placing the rigid mandrel in the mold over the lower layer in the tapered portion with the rigid mandrel and the wrapped bladder extending adjacent to one another and extending generally parallel to the longitudinal axis of the cavity;
placing a metal actuator fitting insert in the mold, the insert comprising a root portion and a head portion with the root portion extending through a lower actuator slot in the leading lateral edge of the lower layer;
placing a hinge lug ply stack in the mold, the hinge lug ply stack comprising a stack of plies of impregnated fiber with a root portion and a head portion with the root portion extending through an lower hinge lug slot in the lateral edge of the lower layer;
placing a upper layer over the wrapped bladder and the mandrel with a leading lateral edge in the leading portion and the trailing lateral edge in the trailing-portion, and with the upper and lower layers overlapping at their leading lateral edges, and their trailing lateral edges adjacent to each other at the trailing end, the upper layer having respective upper actuator and upper hinge lug slots through with the metal actuator fitting insert and the hinge lug ply stack extend;
closing the female mold by placing the upper half over the lower half, such that the upper and lower layers are adjacent to inner molding surfaces of the cavity, the wrapped bladder extends through the leading edge portion of the cavity, the mandrel extends though the tapered portion of the cavity, each metal actuator fitting insert extends through the upper and lower actuator slots with its head disposed a cavity in the female mold and its root disposed between the overlying plies of upper and lower layers and underlying plies of wrapped bladder, each hinge lug ply stack extends through the upper and lower hinge lug slots with its head in a compressible cavity in the female mold and its root extending through the upper and lower hinge slots and with at least a portion of plies from the root folded up between overlying plies of upper and lower layers and underlying plies of wrapped bladder,
the plies of the upper and lower layers, and the plies wrapped around the bladder having fibers extending a generally +45 and a −45 orientation with respect to the longitudinal axis;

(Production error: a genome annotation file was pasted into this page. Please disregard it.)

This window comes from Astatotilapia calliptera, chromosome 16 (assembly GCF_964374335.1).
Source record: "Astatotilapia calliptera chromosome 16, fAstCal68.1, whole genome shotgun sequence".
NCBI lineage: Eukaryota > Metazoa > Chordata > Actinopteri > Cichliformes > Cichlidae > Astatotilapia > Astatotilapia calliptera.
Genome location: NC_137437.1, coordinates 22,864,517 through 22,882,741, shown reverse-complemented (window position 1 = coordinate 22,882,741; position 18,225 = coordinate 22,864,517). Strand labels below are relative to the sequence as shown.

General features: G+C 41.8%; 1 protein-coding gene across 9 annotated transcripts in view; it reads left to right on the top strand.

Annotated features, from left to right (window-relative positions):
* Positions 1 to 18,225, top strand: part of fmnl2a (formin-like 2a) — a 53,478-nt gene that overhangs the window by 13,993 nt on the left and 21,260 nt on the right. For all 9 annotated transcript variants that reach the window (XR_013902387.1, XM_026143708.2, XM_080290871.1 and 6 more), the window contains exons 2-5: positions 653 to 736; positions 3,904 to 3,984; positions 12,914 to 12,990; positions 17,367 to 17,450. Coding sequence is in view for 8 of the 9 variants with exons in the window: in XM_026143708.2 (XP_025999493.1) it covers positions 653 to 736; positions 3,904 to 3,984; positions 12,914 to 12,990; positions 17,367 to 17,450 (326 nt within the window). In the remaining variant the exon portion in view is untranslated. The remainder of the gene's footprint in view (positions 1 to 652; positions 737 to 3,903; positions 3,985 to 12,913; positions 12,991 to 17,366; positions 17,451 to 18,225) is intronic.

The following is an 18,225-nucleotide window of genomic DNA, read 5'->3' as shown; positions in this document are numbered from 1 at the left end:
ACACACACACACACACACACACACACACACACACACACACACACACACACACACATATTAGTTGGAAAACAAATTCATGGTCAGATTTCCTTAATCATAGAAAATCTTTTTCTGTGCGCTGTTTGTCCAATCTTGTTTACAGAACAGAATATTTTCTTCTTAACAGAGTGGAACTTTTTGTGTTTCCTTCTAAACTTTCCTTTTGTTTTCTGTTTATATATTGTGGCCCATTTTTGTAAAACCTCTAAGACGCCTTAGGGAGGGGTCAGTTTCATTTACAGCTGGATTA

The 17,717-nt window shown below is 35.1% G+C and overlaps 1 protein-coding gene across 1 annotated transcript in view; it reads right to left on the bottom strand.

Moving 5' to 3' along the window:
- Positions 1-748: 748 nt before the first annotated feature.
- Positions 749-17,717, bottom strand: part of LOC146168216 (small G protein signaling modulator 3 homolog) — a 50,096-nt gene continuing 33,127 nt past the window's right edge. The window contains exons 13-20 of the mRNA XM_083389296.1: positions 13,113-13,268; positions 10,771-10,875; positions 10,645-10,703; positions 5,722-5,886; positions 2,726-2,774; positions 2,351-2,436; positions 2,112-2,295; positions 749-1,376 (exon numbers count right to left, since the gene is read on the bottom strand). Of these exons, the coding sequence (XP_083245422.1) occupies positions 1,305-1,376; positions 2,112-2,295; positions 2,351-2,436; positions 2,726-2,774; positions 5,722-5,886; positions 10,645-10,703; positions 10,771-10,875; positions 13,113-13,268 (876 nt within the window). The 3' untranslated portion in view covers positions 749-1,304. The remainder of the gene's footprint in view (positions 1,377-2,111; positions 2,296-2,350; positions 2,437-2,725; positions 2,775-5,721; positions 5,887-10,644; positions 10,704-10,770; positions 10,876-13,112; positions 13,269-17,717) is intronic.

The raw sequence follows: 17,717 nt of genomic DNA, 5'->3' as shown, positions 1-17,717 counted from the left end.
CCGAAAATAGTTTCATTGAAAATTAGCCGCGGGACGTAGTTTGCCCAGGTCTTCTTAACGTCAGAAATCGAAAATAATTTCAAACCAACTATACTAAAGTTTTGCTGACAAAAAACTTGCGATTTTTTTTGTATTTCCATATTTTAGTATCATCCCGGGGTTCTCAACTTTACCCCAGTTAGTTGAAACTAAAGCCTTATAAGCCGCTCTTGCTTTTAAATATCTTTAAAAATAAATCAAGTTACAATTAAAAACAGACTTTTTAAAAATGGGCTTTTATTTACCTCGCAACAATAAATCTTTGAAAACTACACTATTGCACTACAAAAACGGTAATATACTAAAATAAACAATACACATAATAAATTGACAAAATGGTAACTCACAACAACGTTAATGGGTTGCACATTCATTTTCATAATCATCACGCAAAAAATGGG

applying pressure upon the mold halves to compress that portion of the plies in the upper and lower layers adjacent to the mandrel between surfaces of the mandrel and surfaces of the cavity in the tapered portion, and to compress that portion of the plies in the upper and lower layers in the trailing portion between molding surfaces of the upper and lower halves of the mold,
pressurizing the bladder to compress that portion of the plies wrapped around the bladder and adjacent to the mandrel against the mandrel, compress that portion of the plies of the wrapped bladder adjacent to the upper and lower layers with said portions of upper and lower layers against surfaces of the cavity in the leading edge portion, and compress the root portion of the hinge lug ply stack with corresponding overlying plies from the upper and lower layers and underlying plies around the bladder against surfaces of the cavity in the leading edge portion;
heating the mold to cure the resin in the plies during the applying of the pressure on the mold and the pressurizing of the bladder;
opening the mold and removing the cured part;
removing the bladder from the interior of the leading edge portion;
removing the mandrel from the interior of the tapered portion to provide the final cured part in the form of torsion box with a leading portion cavity in the leading portion provided by the bladder and a tapered portion cavity in the tapered portion provided by the mandrel with an inner or spar wall separating the leading portion and tapered portion cavities, the cured upper and lower layers of plies providing outer surfaces of the part, the cured plies that were wrapped around the bladder providing a thickened outer wall of the leading portion adjacent lateral edges of the upper and lower layer providing the thin trailing portion.
Description
RELATED APPLICATIONS

This application is a continuation-in-part of U.S. patent application Ser. No. 09/441,356, filed Nov. 16, 1999 now U.S. Pat. No. 6,248,024, which is a continuation of copending U.S. patent application Ser. No. 08/839,110, filed Apr. 23, 1997, now U.S. Pat. No. 5,985,197. This application is a continuation-in-part of U.S. patent application Ser. No. 08/865,493, filed May 29, 1997 which is a continuation-in-part of U.S. patent application Ser. No. 08/839,110, filed Apr. 23, 1997, Now U.S. Pat. No. 5,985,197.

STATEMENT REGARDING FEDERALLY SPONSORED RESEARCH OR DEVELOPMENT

(Not applicable)

FIELD OF THE INVENTION

This invention relates to the manufacture of aircraft control surfaces, particularly spoilers, from fiber/resin composite materials.

BACKGROUND OF THE INVENTION

Traditionally, the construction of control surfaces for aircraft has been from lightweight metal alloys. For example, for spoilers, frame elements, hinges, actuation fittings and sheet metal have been machined and assembled using appropriate fasteners, such as welding or rivets. Since spoilers are subjected to torsion during use, they are usually made in the form of a torsion box. Because of the many parts that must be assembled, the manufacture of the spoiler by traditional methods requires several machining and assembly steps and is accordingly quite expensive. In addition, at each place where individual parts are attached, there is a potential for failure of the weld or rivet at joint, which increases the possibility of failure of the part.